exhibition, visitors get an inside view of a giant
cell to understand how it works.
The several thousand items exhibited
at the Deutsches Museum represent an inexhaustible source
of knowledge. 360 schools are permanent members of the
institution. This means that classes can be held in
at any time. The physics teacher takes his classes there
to explain quantum physics while the biology teacher
takes his older pupils literally to the heart of the
human cell with a visit to the 350 000 times magnified
model at the Pharmaceutics exhibition.
questions for Wolf Peter Fehlhammer
Director of the Munich Deutsches Museum
Wolf Peter Fehlhammer
General Director of the Munich Deutsches Museum
used to have the reputation of being rather sterile
places of 'conservation'. What do you do to make a museum
a more lively place?
We are trying
to introduce an emotional component. We want to reach
the public through the senses too. We do this through
various means, such as the science theatre and the art
exhibitions. I do not believe too many demands should
be made on visitors. This is why our current exhibitions
do not try to show everything but to make a very rigorous
selection of what will be shown. The phenomena are explained
by carefully selected examples and rest areas are provided.
The guided tours, which follow a narrative, are also
very popular. Stories are also a way of reaching people.
But our concept
is a very open one. Above all else we want to target
new groups of visitors, such as women.
Do you feel
that women are neglected?
museum attracts predominantly male visitors. One sees
many more fathers and grandfathers with their grandchildren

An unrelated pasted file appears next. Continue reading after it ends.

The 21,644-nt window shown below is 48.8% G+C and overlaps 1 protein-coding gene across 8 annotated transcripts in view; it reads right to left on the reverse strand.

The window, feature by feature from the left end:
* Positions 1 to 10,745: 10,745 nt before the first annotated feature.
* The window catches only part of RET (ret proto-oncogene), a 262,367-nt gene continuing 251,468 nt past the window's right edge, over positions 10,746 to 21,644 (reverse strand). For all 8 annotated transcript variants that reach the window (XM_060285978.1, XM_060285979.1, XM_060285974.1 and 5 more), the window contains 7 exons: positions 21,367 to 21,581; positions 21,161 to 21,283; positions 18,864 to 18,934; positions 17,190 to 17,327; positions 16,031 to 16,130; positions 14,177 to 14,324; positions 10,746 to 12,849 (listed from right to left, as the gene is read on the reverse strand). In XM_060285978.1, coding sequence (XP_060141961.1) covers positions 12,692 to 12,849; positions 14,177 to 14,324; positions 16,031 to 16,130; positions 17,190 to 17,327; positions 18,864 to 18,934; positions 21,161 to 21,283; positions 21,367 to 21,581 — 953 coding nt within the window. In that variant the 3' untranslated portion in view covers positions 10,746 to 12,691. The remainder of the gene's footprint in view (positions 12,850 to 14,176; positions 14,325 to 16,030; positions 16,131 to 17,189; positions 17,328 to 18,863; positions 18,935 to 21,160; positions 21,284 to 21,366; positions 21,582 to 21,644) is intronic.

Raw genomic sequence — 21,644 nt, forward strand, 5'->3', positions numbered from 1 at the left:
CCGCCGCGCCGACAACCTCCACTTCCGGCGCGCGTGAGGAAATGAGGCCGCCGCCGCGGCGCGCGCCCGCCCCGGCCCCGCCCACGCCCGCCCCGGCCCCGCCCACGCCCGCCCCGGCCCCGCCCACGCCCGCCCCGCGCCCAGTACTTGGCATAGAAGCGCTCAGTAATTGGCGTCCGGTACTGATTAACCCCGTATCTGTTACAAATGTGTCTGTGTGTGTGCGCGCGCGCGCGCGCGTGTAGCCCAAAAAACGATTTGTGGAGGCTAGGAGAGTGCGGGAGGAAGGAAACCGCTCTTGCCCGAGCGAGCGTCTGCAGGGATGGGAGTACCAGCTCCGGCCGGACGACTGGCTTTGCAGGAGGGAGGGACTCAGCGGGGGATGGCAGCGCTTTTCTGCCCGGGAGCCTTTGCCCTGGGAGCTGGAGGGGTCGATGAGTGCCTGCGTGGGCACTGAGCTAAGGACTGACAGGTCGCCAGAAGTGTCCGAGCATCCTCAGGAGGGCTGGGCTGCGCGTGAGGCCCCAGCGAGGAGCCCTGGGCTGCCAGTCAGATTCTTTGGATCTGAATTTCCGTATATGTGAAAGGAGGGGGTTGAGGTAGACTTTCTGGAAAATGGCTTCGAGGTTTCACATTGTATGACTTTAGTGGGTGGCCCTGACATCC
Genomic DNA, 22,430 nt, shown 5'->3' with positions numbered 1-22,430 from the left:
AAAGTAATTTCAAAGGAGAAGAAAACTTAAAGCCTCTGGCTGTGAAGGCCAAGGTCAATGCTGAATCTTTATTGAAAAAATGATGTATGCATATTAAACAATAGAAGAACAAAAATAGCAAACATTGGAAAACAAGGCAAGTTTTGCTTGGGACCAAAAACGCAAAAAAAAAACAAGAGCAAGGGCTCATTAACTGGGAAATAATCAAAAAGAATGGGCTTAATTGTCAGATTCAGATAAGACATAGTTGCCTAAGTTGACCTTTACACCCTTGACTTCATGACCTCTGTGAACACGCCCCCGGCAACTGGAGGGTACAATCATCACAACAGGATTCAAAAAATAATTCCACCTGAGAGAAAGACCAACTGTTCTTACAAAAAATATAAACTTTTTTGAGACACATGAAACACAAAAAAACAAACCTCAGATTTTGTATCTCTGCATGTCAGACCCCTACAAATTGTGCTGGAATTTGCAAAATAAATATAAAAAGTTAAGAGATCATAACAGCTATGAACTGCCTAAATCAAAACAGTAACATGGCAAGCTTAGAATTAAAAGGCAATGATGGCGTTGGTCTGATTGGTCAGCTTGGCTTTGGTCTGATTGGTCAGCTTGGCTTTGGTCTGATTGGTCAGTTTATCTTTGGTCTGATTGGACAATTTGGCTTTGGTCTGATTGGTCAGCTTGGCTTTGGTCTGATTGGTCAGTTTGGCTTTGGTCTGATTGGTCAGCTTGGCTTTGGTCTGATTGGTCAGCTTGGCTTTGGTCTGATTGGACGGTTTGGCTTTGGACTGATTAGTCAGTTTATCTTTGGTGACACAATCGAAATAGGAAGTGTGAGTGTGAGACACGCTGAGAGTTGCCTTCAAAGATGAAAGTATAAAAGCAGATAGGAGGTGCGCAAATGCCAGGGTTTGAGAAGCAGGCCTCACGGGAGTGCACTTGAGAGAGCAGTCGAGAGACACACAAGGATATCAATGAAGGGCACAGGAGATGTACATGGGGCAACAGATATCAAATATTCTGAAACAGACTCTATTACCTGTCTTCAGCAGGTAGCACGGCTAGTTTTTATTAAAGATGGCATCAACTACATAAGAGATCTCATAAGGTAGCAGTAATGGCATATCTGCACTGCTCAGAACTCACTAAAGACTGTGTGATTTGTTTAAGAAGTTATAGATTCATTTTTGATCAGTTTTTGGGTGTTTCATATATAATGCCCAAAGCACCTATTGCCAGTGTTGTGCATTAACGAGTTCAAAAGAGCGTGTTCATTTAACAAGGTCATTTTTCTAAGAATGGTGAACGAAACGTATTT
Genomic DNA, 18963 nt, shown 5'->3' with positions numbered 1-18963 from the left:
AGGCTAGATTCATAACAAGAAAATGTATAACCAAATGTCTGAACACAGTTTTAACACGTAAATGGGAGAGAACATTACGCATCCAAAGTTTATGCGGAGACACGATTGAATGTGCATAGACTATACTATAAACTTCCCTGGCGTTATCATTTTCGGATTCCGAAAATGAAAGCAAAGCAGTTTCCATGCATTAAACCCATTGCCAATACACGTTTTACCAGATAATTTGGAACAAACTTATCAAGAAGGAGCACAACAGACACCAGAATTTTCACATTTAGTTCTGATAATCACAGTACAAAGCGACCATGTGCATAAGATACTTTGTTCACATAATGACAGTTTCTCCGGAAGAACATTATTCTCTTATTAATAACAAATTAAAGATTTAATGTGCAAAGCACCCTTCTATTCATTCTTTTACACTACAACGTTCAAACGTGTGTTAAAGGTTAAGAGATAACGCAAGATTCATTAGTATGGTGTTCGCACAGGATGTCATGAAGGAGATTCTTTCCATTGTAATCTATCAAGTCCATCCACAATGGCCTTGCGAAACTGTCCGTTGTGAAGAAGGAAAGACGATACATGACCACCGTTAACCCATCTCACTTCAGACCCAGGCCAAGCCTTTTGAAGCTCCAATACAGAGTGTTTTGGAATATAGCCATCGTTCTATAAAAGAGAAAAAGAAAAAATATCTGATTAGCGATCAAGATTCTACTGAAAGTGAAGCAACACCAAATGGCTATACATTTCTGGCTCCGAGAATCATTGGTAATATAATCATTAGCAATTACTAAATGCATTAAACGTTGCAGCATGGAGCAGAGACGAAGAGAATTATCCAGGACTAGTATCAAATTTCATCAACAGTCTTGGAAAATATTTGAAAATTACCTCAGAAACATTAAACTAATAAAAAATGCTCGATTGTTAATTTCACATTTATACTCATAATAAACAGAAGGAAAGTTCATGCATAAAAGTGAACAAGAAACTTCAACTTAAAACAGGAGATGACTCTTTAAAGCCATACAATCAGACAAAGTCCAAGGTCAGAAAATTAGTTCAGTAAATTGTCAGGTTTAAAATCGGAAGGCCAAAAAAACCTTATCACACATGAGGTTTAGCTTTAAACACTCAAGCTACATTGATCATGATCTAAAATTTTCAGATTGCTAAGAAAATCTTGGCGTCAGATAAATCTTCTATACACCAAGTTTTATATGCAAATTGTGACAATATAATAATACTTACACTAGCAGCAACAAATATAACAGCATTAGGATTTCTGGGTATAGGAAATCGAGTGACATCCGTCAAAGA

than mothers with their daughters.
One of our
aims is to make the museum rather more feminine. At
the moment there is something of a male bastion about
it. We are trying to lighten and soften the environment.
One way is by hiring more women staff - until a few
years ago the surveillance staff was exclusively male
- or by allowing retired women to work as volunteer
guides. And more women are also now holding the post
of curator at the Deutsches Museum.
is the Deutsches Museum doing to attract children in
We have simplified
procedures and reduced the cost of admission for children.
Schools can obtain a special reduced rate membership
card. As a result, there are now 360 schools which are
permanent members. Teachers can use the museum's facilities
whenever they want, bring their class here and teach.
We want to turn the visitors into users. The wealth
and diversity of our collections means that there is
something new to grab your interest on each visit, rather
like at a library where you are free to read one book
and then another, at leisure.
For the very youngest, for example, every weekend in
December we are organising a programme of fairy tales,
which stage the stories in the various museum rooms.
This initiative has proved very successful among children
and parents. At the moment we organise this kind of
special event on an occasional basis, but from 2003
the Deutsches Museum will have its own Children's Museum.
Young people will then be able to visit us whenever
they want, and explore the various sections in the company
of trained and attentive staff as they complete a special
'researcher's questionnaire' specially drawn up for
them. We already have experience of this kind of action
with children, who are certainly our favourite visitors.
We never cease to be amazed by their enthusiasm and
infinite patience, such as during holiday courses when
they spend two or three days building a plane which
can really fly.